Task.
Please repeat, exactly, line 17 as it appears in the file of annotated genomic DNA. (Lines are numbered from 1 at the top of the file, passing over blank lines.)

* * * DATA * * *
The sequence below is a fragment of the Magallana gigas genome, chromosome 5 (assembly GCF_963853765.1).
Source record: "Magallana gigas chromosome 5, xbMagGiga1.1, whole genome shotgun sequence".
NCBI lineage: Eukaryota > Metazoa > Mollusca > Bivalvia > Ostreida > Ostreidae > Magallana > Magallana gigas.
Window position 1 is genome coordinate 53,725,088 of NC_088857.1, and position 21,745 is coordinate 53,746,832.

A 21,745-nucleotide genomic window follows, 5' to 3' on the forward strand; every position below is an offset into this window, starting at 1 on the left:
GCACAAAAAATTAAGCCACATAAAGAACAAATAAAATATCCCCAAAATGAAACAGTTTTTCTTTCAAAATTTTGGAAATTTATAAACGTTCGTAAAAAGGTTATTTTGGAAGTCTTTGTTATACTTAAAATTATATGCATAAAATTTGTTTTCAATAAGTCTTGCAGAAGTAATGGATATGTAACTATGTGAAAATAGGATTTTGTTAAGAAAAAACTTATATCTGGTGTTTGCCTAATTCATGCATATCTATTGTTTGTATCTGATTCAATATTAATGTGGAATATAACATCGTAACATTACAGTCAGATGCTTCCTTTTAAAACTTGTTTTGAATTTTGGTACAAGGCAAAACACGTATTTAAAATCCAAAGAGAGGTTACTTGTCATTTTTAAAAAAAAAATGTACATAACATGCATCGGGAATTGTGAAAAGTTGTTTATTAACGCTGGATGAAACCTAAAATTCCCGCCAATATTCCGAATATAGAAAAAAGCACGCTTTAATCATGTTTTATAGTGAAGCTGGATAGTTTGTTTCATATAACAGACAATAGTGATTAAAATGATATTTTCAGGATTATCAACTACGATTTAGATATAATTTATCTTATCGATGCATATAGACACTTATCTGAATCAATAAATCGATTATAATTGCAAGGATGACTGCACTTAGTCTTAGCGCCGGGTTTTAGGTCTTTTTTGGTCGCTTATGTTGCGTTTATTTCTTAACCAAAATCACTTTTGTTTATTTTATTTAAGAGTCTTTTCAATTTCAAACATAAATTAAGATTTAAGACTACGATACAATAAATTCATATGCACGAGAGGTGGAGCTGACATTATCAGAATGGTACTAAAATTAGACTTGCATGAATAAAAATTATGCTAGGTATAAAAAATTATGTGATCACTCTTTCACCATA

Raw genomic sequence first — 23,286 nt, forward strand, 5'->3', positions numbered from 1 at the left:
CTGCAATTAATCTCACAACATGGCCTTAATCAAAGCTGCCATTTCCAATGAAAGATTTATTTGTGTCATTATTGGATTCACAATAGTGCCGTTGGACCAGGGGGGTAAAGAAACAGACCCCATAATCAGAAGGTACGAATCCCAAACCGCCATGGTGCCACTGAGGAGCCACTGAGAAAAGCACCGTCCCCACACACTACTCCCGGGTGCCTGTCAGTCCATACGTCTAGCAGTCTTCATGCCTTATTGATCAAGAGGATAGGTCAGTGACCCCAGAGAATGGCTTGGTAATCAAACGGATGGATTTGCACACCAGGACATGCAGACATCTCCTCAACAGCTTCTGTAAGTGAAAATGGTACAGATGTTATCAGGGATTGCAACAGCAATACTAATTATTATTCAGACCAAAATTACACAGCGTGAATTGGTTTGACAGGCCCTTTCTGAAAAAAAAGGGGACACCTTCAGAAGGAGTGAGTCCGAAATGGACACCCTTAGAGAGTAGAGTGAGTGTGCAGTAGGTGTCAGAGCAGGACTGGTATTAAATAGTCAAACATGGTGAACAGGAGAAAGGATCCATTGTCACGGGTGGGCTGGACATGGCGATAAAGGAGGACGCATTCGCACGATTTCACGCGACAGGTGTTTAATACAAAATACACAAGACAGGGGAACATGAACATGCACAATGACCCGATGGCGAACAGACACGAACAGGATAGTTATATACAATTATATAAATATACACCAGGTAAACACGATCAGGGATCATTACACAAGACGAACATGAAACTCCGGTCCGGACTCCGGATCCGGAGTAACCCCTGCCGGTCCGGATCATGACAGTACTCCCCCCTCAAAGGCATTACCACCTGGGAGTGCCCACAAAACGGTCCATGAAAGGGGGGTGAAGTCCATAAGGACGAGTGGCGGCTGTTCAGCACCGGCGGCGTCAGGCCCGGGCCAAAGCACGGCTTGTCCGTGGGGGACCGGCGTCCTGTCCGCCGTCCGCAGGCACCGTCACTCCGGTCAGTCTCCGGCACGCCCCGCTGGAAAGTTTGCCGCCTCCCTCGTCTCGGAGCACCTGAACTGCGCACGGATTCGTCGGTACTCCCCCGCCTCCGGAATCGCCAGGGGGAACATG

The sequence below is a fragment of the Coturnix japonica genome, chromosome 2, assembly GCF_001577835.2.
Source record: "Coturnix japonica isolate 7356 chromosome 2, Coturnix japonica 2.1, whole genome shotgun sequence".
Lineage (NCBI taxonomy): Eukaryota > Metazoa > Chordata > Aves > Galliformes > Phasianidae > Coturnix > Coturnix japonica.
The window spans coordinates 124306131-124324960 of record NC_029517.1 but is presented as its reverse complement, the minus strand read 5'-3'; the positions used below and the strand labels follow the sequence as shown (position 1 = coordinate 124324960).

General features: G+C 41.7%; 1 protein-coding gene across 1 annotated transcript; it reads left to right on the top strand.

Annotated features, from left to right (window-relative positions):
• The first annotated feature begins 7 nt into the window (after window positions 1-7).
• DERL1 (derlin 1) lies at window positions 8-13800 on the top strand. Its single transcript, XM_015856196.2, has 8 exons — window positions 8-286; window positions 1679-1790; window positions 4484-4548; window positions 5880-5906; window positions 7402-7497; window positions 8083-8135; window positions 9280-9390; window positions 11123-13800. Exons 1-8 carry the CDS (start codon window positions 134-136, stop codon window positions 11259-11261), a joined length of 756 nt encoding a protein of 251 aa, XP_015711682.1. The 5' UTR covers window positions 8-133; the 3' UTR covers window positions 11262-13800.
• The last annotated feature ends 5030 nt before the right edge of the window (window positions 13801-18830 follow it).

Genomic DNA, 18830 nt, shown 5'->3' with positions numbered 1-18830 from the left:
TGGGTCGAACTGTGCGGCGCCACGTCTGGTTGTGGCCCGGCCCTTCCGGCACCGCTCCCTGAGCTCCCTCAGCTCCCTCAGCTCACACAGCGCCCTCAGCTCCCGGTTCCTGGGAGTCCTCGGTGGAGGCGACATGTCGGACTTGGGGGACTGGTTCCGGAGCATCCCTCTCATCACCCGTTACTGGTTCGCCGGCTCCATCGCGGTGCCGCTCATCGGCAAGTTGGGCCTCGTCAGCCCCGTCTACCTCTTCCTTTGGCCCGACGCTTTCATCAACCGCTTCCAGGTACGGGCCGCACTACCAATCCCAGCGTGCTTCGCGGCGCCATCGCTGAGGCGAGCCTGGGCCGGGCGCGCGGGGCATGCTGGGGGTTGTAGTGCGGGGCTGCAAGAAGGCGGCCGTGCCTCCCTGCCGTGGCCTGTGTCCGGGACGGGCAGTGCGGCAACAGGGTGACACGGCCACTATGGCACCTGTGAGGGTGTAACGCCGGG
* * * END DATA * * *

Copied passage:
• The last annotated feature ends 5030 nt before the right edge of the window (window positions 13801-18830 follow it).